Sleeping after processing new material helps retain information.
Studying the night before an exam might not be such a bad idea after all. In fact, going to sleep shortly after learning new information is most beneficial for recall. According to the Big Sleep Survey, a huge number of Australians are walking around feeling tired, with over 50 per cent of participants saying that they feel tired at least a few days a week. So what does this mean for our memory retention?
There are different forms of memories — declarative memory refers to the ability to consciously remember facts and events, and can be broken down into episodic memory (memory for events) and semantic memory (memory for facts about the world). Jessica Payne, a psychologist at the University of Notre Dame in Sydney, and colleagues studied 207 students who attained six hours of sleep per night to determine the effect of sleep on these different memories.
Students were randomly assigned to study declarative, semantically related or unrelated word pairs at 9 a.m. or 9 p.m., and returned for testing 30 minutes, 12 hours or 24 hours later. After 12 hours, memory overall was found to be superior following a night of sleep compared to a day of wakefulness. At the 24-hour mark — with all subjects having received both a full night of sleep and a full day of wakefulness — students’ memories were superior when sleep occurred shortly after learning, rather than following a full day of wakefulness.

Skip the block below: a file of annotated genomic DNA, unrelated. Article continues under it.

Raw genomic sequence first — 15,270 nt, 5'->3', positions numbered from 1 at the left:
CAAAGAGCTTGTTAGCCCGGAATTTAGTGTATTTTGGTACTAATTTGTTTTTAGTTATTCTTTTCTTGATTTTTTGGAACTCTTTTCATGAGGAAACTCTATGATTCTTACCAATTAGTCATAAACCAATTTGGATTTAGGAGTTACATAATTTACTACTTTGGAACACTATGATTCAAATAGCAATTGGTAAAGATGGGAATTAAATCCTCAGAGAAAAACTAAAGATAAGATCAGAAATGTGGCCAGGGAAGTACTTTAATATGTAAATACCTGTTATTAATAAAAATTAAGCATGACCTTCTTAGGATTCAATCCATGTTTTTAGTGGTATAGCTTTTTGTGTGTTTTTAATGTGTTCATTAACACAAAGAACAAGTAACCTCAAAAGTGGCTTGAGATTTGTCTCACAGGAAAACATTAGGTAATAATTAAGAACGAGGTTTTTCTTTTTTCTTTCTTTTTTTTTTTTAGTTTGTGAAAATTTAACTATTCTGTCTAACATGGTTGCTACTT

“Our study confirms that sleeping directly after learning something new is beneficial for memory.” Payne said.
Researchers suggest that sleep helps learning and memory in two distinct ways. First, a sleep-deprived person cannot focus attention optimally and therefore cannot learn efficiently. Second, sleep itself has a role in the consolidation of memory, which is essential for learning new information.
Although the exact mechanisms are not known, learning and memory are often described in terms of three functions: acquisition, consolidation and recall. Acquisition refers to the introduction of new information into the brain, consolidation represents the processes by which a memory becomes stable, and finally, recall refers to the ability to access the information — whether consciously or unconsciously — after it has been stored.
Each of these steps is necessary for proper memory function. Acquisition and recall occur only during wakefulness, but researchers suggest that memory consolidation takes place during sleep through the strengthening of the neural connections that form our memories.
“This means that it would be a good thing to rehearse any information you need to remember just prior to going to bed. In some sense, you may be ‘telling’ the sleeping brain what to consolidate,” Payne said.
Getting enough sleep is still vital in retaining information. In fact, seventeen hours of sustained wakefulness leads to a decrease in performance equivalent to a blood alcohol level of 0.05 per cent, so there’s no use in planning a 24-hour study bender the night before a big exam.
Source: Science Daily